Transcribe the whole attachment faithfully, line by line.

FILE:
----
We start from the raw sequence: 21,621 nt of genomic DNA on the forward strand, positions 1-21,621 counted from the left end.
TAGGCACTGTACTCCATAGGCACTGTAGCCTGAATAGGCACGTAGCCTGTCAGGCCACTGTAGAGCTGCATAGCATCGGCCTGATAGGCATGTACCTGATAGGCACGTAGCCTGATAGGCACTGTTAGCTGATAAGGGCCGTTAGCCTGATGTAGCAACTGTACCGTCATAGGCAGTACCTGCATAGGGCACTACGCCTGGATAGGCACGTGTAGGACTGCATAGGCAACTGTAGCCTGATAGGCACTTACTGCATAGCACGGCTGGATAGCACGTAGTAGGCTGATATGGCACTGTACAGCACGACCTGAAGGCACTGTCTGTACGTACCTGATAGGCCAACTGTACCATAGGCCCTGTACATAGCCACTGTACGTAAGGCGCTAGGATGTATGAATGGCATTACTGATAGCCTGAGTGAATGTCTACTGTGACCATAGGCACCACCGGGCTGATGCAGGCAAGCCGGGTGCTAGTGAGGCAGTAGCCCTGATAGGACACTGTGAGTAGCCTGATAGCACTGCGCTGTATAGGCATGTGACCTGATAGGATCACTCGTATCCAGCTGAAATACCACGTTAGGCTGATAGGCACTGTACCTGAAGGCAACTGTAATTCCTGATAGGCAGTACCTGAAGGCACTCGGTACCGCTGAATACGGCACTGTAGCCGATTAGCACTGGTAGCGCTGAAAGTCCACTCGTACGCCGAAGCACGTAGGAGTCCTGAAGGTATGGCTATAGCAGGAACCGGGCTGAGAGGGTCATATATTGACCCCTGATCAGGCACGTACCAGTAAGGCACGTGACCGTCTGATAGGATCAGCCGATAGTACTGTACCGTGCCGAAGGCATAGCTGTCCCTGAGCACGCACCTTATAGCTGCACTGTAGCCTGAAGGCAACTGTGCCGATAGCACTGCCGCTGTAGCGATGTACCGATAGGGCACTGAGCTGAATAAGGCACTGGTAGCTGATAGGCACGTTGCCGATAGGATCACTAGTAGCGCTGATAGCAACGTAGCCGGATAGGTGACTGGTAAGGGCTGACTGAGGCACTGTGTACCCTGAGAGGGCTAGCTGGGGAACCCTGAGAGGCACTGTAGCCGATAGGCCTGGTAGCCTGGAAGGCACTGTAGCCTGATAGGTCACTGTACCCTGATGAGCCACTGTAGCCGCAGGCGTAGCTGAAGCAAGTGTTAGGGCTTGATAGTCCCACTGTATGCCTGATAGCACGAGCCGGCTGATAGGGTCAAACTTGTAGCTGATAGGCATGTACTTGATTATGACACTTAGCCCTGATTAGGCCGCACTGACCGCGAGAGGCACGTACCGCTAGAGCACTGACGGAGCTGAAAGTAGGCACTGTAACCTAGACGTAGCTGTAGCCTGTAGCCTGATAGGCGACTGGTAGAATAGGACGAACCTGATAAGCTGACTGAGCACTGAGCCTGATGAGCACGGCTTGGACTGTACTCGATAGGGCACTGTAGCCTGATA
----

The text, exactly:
We start from the raw sequence: 21,621 nt of genomic DNA on the forward strand, positions 1-21,621 counted from the left end.
TAGGCACTGTACTCCATAGGCACTGTAGCCTGAATAGGCACGTAGCCTGTCAGGCCACTGTAGAGCTGCATAGCATCGGCCTGATAGGCATGTACCTGATAGGCACGTAGCCTGATAGGCACTGTTAGCTGATAAGGGCCGTTAGCCTGATGTAGCAACTGTACCGTCATAGGCAGTACCTGCATAGGGCACTACGCCTGGATAGGCACGTGTAGGACTGCATAGGCAACTGTAGCCTGATAGGCACTTACTGCATAGCACGGCTGGATAGCACGTAGTAGGCTGATATGGCACTGTACAGCACGACCTGAAGGCACTGTCTGTACGTACCTGATAGGCCAACTGTACCATAGGCCCTGTACATAGCCACTGTACGTAAGGCGCTAGGATGTATGAATGGCATTACTGATAGCCTGAGTGAATGTCTACTGTGACCATAGGCACCACCGGGCTGATGCAGGCAAGCCGGGTGCTAGTGAGGCAGTAGCCCTGATAGGACACTGTGAGTAGCCTGATAGCACTGCGCTGTATAGGCATGTGACCTGATAGGATCACTCGTATCCAGCTGAAATACCACGTTAGGCTGATAGGCACTGTACCTGAAGGCAACTGTAATTCCTGATAGGCAGTACCTGAAGGCACTCGGTACCGCTGAATACGGCACTGTAGCCGATTAGCACTGGTAGCGCTGAAAGTCCACTCGTACGCCGAAGCACGTAGGAGTCCTGAAGGTATGGCTATAGCAGGAACCGGGCTGAGAGGGTCATATATTGACCCCTGATCAGGCACGTACCAGTAAGGCACGTGACCGTCTGATAGGATCAGCCGATAGTACTGTACCGTGCCGAAGGCATAGCTGTCCCTGAGCACGCACCTTATAGCTGCACTGTAGCCTGAAGGCAACTGTGCCGATAGCACTGCCGCTGTAGCGATGTACCGATAGGGCACTGAGCTGAATAAGGCACTGGTAGCTGATAGGCACGTTGCCGATAGGATCACTAGTAGCGCTGATAGCAACGTAGCCGGATAGGTGACTGGTAAGGGCTGACTGAGGCACTGTGTACCCTGAGAGGGCTAGCTGGGGAACCCTGAGAGGCACTGTAGCCGATAGGCCTGGTAGCCTGGAAGGCACTGTAGCCTGATAGGTCACTGTACCCTGATGAGCCACTGTAGCCGCAGGCGTAGCTGAAGCAAGTGTTAGGGCTTGATAGTCCCACTGTATGCCTGATAGCACGAGCCGGCTGATAGGGTCAAACTTGTAGCTGATAGGCATGTACTTGATTATGACACTTAGCCCTGATTAGGCCGCACTGACCGCGAGAGGCACGTACCGCTAGAGCACTGACGGAGCTGAAAGTAGGCACTGTAACCTAGACGTAGCTGTAGCCTGTAGCCTGATAGGCGACTGGTAGAATAGGACGAACCTGATAAGCTGACTGAGCACTGAGCCTGATGAGCACGGCTTGGACTGTACTCGATAGGGCACTGTAGCCTGATA